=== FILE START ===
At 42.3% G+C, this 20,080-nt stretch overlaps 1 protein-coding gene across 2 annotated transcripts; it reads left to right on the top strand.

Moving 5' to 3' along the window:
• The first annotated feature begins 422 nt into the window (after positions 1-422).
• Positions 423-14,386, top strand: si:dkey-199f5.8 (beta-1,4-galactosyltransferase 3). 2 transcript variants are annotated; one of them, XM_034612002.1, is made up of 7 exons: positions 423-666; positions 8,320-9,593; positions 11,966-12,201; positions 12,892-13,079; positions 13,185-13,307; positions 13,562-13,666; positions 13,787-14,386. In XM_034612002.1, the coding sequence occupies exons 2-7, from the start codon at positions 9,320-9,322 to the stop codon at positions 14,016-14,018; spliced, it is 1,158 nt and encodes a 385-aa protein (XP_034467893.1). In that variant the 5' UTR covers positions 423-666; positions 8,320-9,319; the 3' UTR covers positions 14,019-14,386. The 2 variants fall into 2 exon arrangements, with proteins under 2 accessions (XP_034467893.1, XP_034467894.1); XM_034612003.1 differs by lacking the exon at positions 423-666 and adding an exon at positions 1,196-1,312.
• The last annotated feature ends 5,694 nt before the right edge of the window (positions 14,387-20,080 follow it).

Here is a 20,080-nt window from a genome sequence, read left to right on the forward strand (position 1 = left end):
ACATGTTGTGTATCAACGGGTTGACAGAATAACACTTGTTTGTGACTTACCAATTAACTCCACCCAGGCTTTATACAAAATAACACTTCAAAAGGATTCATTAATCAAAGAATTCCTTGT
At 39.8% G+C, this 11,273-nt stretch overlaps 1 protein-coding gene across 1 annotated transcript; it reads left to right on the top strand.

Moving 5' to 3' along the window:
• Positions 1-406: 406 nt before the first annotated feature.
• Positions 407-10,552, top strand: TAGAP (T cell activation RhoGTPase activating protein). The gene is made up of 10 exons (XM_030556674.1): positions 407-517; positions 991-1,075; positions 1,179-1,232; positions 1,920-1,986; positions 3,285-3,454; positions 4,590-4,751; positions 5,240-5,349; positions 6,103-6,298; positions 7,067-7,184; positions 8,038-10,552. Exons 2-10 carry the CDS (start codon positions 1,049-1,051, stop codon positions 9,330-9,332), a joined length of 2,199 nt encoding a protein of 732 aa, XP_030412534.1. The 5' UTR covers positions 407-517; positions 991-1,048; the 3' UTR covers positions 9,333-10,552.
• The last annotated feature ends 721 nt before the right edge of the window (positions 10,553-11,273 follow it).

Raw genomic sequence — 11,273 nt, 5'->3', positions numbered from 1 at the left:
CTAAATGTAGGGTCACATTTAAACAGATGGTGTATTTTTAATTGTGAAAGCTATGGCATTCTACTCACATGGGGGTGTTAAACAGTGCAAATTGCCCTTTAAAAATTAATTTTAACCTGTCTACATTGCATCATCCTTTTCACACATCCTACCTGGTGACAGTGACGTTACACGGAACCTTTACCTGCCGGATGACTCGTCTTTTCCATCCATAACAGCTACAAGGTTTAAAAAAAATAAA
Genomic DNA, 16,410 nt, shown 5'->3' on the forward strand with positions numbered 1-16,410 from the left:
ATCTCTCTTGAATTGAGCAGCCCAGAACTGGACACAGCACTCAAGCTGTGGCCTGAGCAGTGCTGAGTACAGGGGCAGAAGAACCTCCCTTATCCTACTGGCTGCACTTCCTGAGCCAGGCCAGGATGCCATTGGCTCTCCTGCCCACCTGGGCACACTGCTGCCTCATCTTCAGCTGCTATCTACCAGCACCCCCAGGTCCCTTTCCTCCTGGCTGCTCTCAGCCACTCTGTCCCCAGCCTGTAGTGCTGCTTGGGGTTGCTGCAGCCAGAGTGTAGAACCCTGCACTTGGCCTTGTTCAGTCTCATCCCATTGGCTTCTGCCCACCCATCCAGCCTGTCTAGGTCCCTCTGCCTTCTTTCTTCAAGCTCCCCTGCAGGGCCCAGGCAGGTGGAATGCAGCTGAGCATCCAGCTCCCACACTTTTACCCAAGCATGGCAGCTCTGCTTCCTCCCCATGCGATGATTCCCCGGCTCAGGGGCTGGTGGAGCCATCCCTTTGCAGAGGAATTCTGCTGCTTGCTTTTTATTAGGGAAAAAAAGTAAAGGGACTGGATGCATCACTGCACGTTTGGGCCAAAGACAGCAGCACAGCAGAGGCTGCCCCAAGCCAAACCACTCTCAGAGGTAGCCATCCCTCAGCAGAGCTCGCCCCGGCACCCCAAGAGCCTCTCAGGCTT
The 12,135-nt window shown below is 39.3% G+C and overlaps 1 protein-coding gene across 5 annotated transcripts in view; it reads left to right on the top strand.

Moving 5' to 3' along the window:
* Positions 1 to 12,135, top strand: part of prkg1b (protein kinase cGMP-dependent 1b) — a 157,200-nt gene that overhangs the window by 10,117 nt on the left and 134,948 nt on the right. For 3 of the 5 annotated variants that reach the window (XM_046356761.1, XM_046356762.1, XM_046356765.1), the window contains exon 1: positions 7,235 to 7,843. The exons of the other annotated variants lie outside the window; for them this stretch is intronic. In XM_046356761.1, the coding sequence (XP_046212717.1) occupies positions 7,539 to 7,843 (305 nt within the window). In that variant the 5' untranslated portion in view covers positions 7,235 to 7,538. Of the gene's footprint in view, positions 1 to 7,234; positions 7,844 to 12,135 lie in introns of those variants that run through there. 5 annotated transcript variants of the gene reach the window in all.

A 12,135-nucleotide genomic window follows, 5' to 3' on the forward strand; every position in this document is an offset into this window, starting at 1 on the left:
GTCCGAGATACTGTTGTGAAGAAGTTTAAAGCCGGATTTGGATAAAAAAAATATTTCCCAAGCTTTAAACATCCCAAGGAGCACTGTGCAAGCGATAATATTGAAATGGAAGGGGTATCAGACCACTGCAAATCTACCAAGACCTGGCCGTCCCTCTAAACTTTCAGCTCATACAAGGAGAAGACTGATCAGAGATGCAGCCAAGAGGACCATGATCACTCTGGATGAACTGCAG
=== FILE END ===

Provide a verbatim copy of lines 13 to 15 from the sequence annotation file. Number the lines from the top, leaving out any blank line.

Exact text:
Raw genomic sequence — 11,273 nt, 5'->3', positions numbered from 1 at the left:
CTAAATGTAGGGTCACATTTAAACAGATGGTGTATTTTTAATTGTGAAAGCTATGGCATTCTACTCACATGGGGGTGTTAAACAGTGCAAATTGCCCTTTAAAAATTAATTTTAACCTGTCTACATTGCATCATCCTTTTCACACATCCTACCTGGTGACAGTGACGTTACACGGAACCTTTACCTGCCGGATGACTCGTCTTTTCCATCCATAACAGCTACAAGGTTTAAAAAAAATAAA
Genomic DNA, 16,410 nt, shown 5'->3' on the forward strand with positions numbered 1-16,410 from the left: